One in every six cases of cancer worldwide can be attributed to viruses and other infectious agents, a new study from the International Agency for Research on Cancer has confirmed.
Surprised? Actually, the idea that microorganisms can cause cancer has been around for more than a century. It may help explain cancer “clusters,” in which unusual numbers of people in certain places develop cancer—liver cancer in developing countries, for example.
The infection/cancer link is good news, in a way. It means we can prevent some cancers by developing vaccines targeting organisms that cause them and/or finding other ways to prevent the infections. The vaccine for hepatitis B, for instance, prevents the kinds of chronic liver infections that often lead to liver cancer. A vaccine can now protect against strains of human papilloma virus that cause most cases of cervical cancer, as well as anal and oral cancers. Treating H. pylori, the bacterium that often causes stomach ulcers, can reduce the risk of stomach cancer.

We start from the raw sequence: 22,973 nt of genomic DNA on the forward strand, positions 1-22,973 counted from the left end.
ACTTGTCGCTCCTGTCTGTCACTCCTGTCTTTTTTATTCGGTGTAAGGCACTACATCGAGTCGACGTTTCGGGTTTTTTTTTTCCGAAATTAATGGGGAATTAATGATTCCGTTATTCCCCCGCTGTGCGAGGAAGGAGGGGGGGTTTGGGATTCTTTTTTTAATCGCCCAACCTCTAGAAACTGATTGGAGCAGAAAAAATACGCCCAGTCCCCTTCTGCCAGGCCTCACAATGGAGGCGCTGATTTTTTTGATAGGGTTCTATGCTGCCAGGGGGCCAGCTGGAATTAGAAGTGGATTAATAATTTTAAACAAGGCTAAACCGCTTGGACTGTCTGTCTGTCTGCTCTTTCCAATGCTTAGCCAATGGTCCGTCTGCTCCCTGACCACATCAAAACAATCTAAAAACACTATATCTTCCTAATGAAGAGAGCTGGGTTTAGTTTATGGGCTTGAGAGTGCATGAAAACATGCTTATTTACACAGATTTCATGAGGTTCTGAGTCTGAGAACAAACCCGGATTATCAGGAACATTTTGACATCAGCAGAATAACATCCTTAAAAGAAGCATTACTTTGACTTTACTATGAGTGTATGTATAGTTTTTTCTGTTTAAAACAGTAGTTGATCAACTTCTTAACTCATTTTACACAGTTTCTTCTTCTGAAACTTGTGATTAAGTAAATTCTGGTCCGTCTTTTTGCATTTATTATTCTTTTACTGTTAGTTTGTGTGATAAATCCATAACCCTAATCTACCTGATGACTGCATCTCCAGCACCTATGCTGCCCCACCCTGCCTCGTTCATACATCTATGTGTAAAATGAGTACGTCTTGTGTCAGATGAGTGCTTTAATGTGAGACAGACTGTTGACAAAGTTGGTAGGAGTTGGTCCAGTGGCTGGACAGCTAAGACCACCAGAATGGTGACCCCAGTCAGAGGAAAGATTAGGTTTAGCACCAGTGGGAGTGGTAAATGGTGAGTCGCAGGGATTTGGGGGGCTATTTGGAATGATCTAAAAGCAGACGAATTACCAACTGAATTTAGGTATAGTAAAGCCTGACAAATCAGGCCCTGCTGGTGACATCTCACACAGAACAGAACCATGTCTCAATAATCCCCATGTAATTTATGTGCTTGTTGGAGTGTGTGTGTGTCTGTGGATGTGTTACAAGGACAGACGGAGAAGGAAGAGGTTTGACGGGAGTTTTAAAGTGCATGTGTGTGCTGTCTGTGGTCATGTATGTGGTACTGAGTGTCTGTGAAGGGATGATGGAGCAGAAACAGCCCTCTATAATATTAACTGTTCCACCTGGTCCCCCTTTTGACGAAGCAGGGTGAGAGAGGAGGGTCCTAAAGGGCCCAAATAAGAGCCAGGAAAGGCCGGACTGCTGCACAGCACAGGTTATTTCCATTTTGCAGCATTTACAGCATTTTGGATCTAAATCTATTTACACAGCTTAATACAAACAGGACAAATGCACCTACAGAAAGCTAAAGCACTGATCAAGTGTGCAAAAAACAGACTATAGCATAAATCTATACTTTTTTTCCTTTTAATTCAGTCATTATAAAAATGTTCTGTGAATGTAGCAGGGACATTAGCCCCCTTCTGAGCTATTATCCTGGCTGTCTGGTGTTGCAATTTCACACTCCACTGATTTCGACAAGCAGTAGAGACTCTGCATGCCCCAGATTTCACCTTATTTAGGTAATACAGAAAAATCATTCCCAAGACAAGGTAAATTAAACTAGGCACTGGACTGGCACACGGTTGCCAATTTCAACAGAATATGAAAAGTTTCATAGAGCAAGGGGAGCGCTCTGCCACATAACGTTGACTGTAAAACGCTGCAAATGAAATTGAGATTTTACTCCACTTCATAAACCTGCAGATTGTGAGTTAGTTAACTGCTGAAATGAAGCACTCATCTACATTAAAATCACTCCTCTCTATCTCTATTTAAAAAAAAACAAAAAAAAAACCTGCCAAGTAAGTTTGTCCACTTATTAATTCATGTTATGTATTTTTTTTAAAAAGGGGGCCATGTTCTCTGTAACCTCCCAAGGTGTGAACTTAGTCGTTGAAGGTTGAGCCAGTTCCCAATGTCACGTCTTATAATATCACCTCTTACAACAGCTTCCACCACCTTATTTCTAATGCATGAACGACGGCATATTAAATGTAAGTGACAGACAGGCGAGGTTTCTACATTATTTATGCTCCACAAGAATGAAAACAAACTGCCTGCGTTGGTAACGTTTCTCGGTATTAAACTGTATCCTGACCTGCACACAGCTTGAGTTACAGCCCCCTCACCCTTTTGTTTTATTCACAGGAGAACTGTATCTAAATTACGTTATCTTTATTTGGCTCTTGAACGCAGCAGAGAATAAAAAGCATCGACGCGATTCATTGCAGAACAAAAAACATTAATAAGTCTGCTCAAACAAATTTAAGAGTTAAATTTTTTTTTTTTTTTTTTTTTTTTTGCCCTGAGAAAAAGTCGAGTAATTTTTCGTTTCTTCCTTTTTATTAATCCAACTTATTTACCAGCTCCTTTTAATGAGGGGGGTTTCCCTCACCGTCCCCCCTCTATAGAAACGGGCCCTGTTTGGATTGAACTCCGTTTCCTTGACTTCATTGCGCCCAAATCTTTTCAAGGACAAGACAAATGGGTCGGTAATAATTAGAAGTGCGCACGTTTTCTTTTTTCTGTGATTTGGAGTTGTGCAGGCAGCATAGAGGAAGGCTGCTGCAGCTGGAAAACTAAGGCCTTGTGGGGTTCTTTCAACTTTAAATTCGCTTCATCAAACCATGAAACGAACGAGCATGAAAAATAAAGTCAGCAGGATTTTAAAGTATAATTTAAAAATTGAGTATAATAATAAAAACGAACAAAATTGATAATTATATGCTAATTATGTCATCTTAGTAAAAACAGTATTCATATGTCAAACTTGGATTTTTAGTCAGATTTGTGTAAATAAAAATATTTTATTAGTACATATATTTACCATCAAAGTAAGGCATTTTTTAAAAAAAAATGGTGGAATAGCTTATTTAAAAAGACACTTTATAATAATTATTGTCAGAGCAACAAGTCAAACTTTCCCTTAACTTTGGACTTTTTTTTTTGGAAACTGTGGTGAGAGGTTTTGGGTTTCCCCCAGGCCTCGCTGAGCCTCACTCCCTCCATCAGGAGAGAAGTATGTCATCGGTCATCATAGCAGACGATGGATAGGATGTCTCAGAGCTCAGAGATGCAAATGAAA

Fortunately, most people infected with cancer-related viruses or bacteria do not develop cancer. That is, these infections are a necessary, but not sufficient, cause of cancer. Cancer is a multifactorial disorder, and other factors have to come into play. In lung cancer it’s usually tobacco smoke or radon. Diet and obesity play a role in many cancers. Aging itself is another factor. Probably most important of all is genetics. Certain genes can prevent cancer; others can give rise to it. If something—for example, a virus—somehow “turns off” the protective genes, cancer may result. Or a virus can “turn on” a gene that promotes cancer.
Vaccines that help prevent cancer will save millions of lives, especially if they can be deployed worldwide. And they raise hope for other cancers. Imagine being able to get a shot against breast, prostate or lung cancer—that’s probably a long way off, but it may happen.